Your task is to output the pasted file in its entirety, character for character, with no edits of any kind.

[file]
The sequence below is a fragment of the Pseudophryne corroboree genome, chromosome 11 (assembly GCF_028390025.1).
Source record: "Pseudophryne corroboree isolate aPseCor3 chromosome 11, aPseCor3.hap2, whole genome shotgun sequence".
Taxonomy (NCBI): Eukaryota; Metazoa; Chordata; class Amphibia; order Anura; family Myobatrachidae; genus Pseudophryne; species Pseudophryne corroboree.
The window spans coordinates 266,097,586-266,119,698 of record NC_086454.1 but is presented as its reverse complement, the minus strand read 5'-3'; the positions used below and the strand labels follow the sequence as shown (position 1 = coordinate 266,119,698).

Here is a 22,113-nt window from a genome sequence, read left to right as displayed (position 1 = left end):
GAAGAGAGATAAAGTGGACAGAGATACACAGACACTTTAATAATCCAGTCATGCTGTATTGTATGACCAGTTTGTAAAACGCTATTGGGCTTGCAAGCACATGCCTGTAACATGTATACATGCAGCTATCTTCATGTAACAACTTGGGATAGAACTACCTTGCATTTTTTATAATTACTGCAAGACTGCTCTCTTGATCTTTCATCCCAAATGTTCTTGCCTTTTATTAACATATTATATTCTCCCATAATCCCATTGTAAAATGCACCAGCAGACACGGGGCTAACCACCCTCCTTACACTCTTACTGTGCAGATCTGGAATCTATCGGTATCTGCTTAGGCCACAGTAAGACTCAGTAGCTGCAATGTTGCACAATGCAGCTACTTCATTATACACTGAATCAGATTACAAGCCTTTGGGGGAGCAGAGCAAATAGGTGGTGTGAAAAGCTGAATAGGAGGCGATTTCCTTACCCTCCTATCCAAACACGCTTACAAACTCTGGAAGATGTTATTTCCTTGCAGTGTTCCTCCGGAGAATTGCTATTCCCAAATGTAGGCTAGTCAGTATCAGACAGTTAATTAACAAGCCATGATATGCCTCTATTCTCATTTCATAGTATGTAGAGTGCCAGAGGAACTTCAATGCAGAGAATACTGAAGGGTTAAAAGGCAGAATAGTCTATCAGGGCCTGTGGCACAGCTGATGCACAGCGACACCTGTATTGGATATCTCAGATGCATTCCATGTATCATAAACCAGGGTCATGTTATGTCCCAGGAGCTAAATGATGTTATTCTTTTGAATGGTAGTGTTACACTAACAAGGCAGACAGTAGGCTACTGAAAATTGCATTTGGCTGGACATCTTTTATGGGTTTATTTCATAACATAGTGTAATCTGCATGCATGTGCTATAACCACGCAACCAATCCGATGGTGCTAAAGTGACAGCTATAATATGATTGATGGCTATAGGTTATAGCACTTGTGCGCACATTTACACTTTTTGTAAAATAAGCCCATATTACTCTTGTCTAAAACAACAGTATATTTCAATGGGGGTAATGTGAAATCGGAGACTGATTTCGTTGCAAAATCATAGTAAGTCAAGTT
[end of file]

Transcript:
The sequence below is a fragment of the Pseudophryne corroboree genome, chromosome 11 (assembly GCF_028390025.1).
Source record: "Pseudophryne corroboree isolate aPseCor3 chromosome 11, aPseCor3.hap2, whole genome shotgun sequence".
Taxonomy (NCBI): Eukaryota; Metazoa; Chordata; class Amphibia; order Anura; family Myobatrachidae; genus Pseudophryne; species Pseudophryne corroboree.
The window spans coordinates 266,097,586-266,119,698 of record NC_086454.1 but is presented as its reverse complement, the minus strand read 5'-3'; the positions used below and the strand labels follow the sequence as shown (position 1 = coordinate 266,119,698).

Here is a 22,113-nt window from a genome sequence, read left to right as displayed (position 1 = left end):
GAAGAGAGATAAAGTGGACAGAGATACACAGACACTTTAATAATCCAGTCATGCTGTATTGTATGACCAGTTTGTAAAACGCTATTGGGCTTGCAAGCACATGCCTGTAACATGTATACATGCAGCTATCTTCATGTAACAACTTGGGATAGAACTACCTTGCATTTTTTATAATTACTGCAAGACTGCTCTCTTGATCTTTCATCCCAAATGTTCTTGCCTTTTATTAACATATTATATTCTCCCATAATCCCATTGTAAAATGCACCAGCAGACACGGGGCTAACCACCCTCCTTACACTCTTACTGTGCAGATCTGGAATCTATCGGTATCTGCTTAGGCCACAGTAAGACTCAGTAGCTGCAATGTTGCACAATGCAGCTACTTCATTATACACTGAATCAGATTACAAGCCTTTGGGGGAGCAGAGCAAATAGGTGGTGTGAAAAGCTGAATAGGAGGCGATTTCCTTACCCTCCTATCCAAACACGCTTACAAACTCTGGAAGATGTTATTTCCTTGCAGTGTTCCTCCGGAGAATTGCTATTCCCAAATGTAGGCTAGTCAGTATCAGACAGTTAATTAACAAGCCATGATATGCCTCTATTCTCATTTCATAGTATGTAGAGTGCCAGAGGAACTTCAATGCAGAGAATACTGAAGGGTTAAAAGGCAGAATAGTCTATCAGGGCCTGTGGCACAGCTGATGCACAGCGACACCTGTATTGGATATCTCAGATGCATTCCATGTATCATAAACCAGGGTCATGTTATGTCCCAGGAGCTAAATGATGTTATTCTTTTGAATGGTAGTGTTACACTAACAAGGCAGACAGTAGGCTACTGAAAATTGCATTTGGCTGGACATCTTTTATGGGTTTATTTCATAACATAGTGTAATCTGCATGCATGTGCTATAACCACGCAACCAATCCGATGGTGCTAAAGTGACAGCTATAATATGATTGATGGCTATAGGTTATAGCACTTGTGCGCACATTTACACTTTTTGTAAAATAAGCCCATATTACTCTTGTCTAAAACAACAGTATATTTCAATGGGGGTAATGTGAAATCGGAGACTGATTTCGTTGCAAAATCATAGTAAGTCAAGTT